# OpenGL Need constant speed in my game

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i have a problem with my c++ program using opengl graphics. in my game, you can move and turn some shapes and my problem is, that this does not work with a constant speed. the speed of all my animations and stuff depends on the cpu. when there is much to calculate, the whole game becomes slower and if the cpu does not have to calculate much things it runs faster. what is the main technique using opengl, with which you can claim a constant speed in your game? i wish that my game only sets down the FPS and not the tempo of the game!!! how can i achieve this? i'm using the GLUT FRAMEWORK. all animations are calculated in the callback function of the GlutIdleFunc. at the end of the GlutIdleFunc there is a usleep(1000) comment, which should work like "every 1 ms this function should be called." but now, if the calculations in the game are too much, this function is called later than every 1 ms. what is the main trick one should do, to achieve a constant speed in a game (with a dynamic framerate of course...) like in every commercial game.

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You need to figure out the elapsed time since the last frame, and then move your characters/objects based on that time. For instance, if our character should move 10 units/second along the X axis:
int prevFrameTime = 0;while (1) { // game loop		int curTime = glutGet(GLUT_ELAPSED_TIME); // glut time is in milliseconds		double elapsedTime = (curTime - prevFrameTime)/1000.0; // calculate seconds since last frame		character.x += 10.0 * elapsed;		prevFrameTime = curTime; // current time will be prev time for next frame}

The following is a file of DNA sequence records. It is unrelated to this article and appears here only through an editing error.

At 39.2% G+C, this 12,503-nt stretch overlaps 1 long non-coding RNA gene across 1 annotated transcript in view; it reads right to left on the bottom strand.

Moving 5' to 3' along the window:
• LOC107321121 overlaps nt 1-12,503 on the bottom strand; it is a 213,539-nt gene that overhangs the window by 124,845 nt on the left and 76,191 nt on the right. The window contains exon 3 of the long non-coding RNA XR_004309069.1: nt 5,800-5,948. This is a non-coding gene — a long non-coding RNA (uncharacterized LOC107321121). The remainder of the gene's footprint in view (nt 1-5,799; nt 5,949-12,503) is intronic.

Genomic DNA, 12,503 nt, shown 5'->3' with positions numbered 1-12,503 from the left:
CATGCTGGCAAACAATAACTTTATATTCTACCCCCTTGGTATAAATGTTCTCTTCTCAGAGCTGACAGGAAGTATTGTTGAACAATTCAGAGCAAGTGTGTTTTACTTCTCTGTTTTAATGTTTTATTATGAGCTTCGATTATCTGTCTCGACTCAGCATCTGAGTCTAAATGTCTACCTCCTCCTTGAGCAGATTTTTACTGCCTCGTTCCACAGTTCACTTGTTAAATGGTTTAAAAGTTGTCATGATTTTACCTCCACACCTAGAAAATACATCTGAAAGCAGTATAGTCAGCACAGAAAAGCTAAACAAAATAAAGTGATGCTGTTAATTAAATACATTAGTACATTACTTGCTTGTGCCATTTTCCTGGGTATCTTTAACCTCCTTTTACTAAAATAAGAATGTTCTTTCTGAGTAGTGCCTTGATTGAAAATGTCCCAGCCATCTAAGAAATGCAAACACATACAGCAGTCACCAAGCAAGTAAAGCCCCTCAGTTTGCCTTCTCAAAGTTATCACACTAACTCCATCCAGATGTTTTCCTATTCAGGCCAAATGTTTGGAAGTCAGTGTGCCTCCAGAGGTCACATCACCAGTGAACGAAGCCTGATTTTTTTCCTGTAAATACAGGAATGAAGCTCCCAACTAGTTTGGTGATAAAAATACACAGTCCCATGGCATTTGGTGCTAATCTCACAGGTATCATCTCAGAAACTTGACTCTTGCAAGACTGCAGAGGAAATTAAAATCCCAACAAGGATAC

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In plainest terms, you need a timer.

Telling GLUT to call your function after a specific time will not work because, as you pointed out, the function may take longer to execute than the time you allotted it. In such a case, you need to calculate how long your frame is taking to render and update accordingly.

I will present a generic example, for illustration purposes only. (actualy usage may vary based on various factors). Say you require a frame-rate of 30fps, each frame should take 1/30 (or 0.033) seconds. Say you call the required frame-rate ReqF. Hence ReqF = 0.33 At the begining of the frame you set the time to T. At the end of the frame, you set the time to NewT. The time your frame took to render is now DeltaT = NewT - T. Supposed you found out that DeltaT is 0.20. In that case you still have ReqF-DeltaT time left before you should call the next frame. You can either do some other calculations meanwhile, or simply put your function to sleep for that amount of time: Sleep(ReqF-DeltaT).

though not directly related, have a look here on how to calculate FPS: http://www.gamedev.net/community/forums/topic.asp?topic_id=44929

I hope that helps.

kind regards,
Sajid

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@SwiftCoder: I think the OP wanted to maintain a fixed FPS while your code maintains a fixed game-speed (tempo) but variable fps?

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Quote:
 Original post by Fugitive@SwiftCoder: I think the OP wanted to maintain a fixed FPS while your code maintains a fixed game-speed (tempo) but variable fps?
You are correct that this fixes the speed (tempo), rather than the frame-rate. However, I believe this was what the OP wanted - though his wording is a little unclear.

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Quote: